"Twitter needs to remember why it became such a phenomenon in the first place and innovate into that space, taking current trends into account, but without simply copying other platforms," noted Grant.

"Yes, there has been a very real shift towards private messaging apps, but there is still a need for real-time, immediate mass broadcasting, and Twitter is still the platform for discussing and sharing immediate, big events."

His advice to Twitter? "Work harder to own the occasions best suited for that kind of content." This was indeed something Dorsey was keen to make a song and dance about while updating investors yesterday.

"Continued growth also involves educating people about why to use Twitter, for the fastest way to see and share what's happening and comment on it," said the chief, adding: "That drives everything on our service, especially news and social commentary."

Measuring up

Twitter is projected to grab just 7.9 per cent of global social network ad spend this year, according to eMarketer, a tiny slice compared to Facebook's lion's share of 67.9 per cent.

If Twitter wants to compete with this, then it has to improve it's measurement for brands. Its operating head Bain conceded that the business still has work to do in this area to scale it.

On the performance side, Twitter already works with Google's DoubleClick to give advertisers the independent verification they crave in order to part with their cash. Noto revealed it now runs 65 advertisers through the Alphabet-owned platform and that revenue from those advertisers outpaced Twitter's overall ad growth.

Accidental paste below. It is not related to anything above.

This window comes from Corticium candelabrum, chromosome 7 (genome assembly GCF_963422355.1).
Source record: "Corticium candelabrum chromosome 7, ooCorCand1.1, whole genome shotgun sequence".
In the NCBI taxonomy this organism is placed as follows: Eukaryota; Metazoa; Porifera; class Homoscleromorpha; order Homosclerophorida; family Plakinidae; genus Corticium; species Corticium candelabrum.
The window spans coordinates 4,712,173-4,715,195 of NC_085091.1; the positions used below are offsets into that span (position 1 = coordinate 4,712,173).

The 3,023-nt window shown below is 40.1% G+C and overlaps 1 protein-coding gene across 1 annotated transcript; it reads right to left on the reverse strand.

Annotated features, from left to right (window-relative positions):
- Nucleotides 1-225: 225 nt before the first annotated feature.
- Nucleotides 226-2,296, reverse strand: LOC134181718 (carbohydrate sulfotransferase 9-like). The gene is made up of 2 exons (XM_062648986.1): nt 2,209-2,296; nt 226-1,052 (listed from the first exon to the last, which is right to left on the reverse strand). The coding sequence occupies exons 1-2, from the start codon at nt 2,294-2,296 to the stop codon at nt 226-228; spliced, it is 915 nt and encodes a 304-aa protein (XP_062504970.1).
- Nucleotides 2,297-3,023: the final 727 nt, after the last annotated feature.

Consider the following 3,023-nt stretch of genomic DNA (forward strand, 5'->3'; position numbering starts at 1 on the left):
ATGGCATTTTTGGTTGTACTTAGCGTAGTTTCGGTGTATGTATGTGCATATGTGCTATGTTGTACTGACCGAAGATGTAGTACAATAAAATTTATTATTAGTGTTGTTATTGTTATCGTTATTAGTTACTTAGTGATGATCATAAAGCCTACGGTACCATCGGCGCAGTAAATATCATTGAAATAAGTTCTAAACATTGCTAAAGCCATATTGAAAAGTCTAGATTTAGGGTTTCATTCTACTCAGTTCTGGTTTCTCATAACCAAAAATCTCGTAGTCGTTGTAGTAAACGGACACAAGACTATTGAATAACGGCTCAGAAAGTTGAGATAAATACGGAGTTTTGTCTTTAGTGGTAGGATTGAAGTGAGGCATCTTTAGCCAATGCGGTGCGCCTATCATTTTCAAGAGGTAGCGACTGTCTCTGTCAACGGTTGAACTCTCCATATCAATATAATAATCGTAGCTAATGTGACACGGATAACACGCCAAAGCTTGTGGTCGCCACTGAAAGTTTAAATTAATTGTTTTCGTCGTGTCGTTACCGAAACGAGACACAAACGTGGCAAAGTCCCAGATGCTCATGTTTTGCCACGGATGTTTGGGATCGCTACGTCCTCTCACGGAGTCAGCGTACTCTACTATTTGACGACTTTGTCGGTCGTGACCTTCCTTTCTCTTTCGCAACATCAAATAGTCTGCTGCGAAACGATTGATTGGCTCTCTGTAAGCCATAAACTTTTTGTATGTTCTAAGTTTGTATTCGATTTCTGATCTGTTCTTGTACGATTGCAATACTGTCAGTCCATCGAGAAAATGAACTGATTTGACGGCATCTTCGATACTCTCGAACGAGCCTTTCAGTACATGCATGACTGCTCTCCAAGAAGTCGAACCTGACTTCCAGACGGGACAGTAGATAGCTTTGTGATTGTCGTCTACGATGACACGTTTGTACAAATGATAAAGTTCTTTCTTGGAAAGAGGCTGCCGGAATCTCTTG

"What we've seen is that when we're measuring desktop impressions on Twitter to desktop conversions, that the data look for Twitter looks accurate and strong," he asserted. He did however note that 90 per cent of Twitter's impressions are on mobile, and so cross-device measurement, within the overall industry, "needs more work to look more accurate" to what Twitter knows to be true.

Going forward, this is what Twitter, along with Google, will be honing in on to help improve this cross-device figures for marketers.

Essence's Hoeu said she believes this is "definitely an area where social has some catching up to do," but adds that integrations between the likes of Google and Twitter will eventually help shift spend towards social networks.

"If you can effectively measure all of your digital spend on a like-for-like basis, it makes the question of where your budget should go much more straightforward," she continued.

Whether Twitter's next earnings call will be as disappointing remains to be seen, if it sticks to its live and kicking streaming promises and doubles down on improving measurement for brands then it could mean that the social network has something worth crowing about in three months' time.

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Rebecca Stewart

Rebecca Stewart is a reporter at The Drum with a remit to cover the latest developments in social media marketing and wider industry news. Based in Glasgow, she has interviewed key figures from brands like Airbnb, Amnesty International, Facebook and Spotify. She has covered international events in Berlin and Amsterdam, as well as Advertising Week Europe.

All by Rebecca